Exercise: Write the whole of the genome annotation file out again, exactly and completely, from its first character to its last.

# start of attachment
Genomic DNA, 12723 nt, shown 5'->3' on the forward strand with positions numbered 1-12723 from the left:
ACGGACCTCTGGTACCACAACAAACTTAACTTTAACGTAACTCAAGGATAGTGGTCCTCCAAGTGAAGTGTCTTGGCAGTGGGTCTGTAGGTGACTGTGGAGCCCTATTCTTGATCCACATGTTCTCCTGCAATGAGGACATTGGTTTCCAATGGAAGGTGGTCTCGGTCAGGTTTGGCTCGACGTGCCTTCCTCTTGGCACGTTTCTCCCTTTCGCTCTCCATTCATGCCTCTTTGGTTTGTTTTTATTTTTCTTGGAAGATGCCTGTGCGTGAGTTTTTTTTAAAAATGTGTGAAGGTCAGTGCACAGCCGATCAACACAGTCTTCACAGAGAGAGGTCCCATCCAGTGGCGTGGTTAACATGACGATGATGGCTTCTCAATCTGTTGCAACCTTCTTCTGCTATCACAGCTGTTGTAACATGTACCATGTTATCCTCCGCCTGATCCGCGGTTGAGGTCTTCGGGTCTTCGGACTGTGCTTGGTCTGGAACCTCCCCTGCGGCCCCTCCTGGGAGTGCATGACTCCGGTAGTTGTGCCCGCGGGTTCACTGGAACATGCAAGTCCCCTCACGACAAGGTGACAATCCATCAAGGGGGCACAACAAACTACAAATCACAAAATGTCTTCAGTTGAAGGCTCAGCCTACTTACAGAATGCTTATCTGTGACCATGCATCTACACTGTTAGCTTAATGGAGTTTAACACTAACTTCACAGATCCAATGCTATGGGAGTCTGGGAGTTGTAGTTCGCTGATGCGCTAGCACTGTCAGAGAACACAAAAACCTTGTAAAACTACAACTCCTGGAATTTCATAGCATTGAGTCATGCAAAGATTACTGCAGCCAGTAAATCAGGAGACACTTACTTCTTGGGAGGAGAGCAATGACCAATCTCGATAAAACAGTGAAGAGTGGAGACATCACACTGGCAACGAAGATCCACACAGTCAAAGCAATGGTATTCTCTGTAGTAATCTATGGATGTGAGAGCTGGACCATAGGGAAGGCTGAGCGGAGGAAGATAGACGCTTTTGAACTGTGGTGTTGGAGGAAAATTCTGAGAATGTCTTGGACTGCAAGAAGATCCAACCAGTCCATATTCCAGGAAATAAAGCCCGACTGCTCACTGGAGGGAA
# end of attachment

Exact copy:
Genomic DNA, 12723 nt, shown 5'->3' on the forward strand with positions numbered 1-12723 from the left:
ACGGACCTCTGGTACCACAACAAACTTAACTTTAACGTAACTCAAGGATAGTGGTCCTCCAAGTGAAGTGTCTTGGCAGTGGGTCTGTAGGTGACTGTGGAGCCCTATTCTTGATCCACATGTTCTCCTGCAATGAGGACATTGGTTTCCAATGGAAGGTGGTCTCGGTCAGGTTTGGCTCGACGTGCCTTCCTCTTGGCACGTTTCTCCCTTTCGCTCTCCATTCATGCCTCTTTGGTTTGTTTTTATTTTTCTTGGAAGATGCCTGTGCGTGAGTTTTTTTTAAAAATGTGTGAAGGTCAGTGCACAGCCGATCAACACAGTCTTCACAGAGAGAGGTCCCATCCAGTGGCGTGGTTAACATGACGATGATGGCTTCTCAATCTGTTGCAACCTTCTTCTGCTATCACAGCTGTTGTAACATGTACCATGTTATCCTCCGCCTGATCCGCGGTTGAGGTCTTCGGGTCTTCGGACTGTGCTTGGTCTGGAACCTCCCCTGCGGCCCCTCCTGGGAGTGCATGACTCCGGTAGTTGTGCCCGCGGGTTCACTGGAACATGCAAGTCCCCTCACGACAAGGTGACAATCCATCAAGGGGGCACAACAAACTACAAATCACAAAATGTCTTCAGTTGAAGGCTCAGCCTACTTACAGAATGCTTATCTGTGACCATGCATCTACACTGTTAGCTTAATGGAGTTTAACACTAACTTCACAGATCCAATGCTATGGGAGTCTGGGAGTTGTAGTTCGCTGATGCGCTAGCACTGTCAGAGAACACAAAAACCTTGTAAAACTACAACTCCTGGAATTTCATAGCATTGAGTCATGCAAAGATTACTGCAGCCAGTAAATCAGGAGACACTTACTTCTTGGGAGGAGAGCAATGACCAATCTCGATAAAACAGTGAAGAGTGGAGACATCACACTGGCAACGAAGATCCACACAGTCAAAGCAATGGTATTCTCTGTAGTAATCTATGGATGTGAGAGCTGGACCATAGGGAAGGCTGAGCGGAGGAAGATAGACGCTTTTGAACTGTGGTGTTGGAGGAAAATTCTGAGAATGTCTTGGACTGCAAGAAGATCCAACCAGTCCATATTCCAGGAAATAAAGCCCGACTGCTCACTGGAGGGAA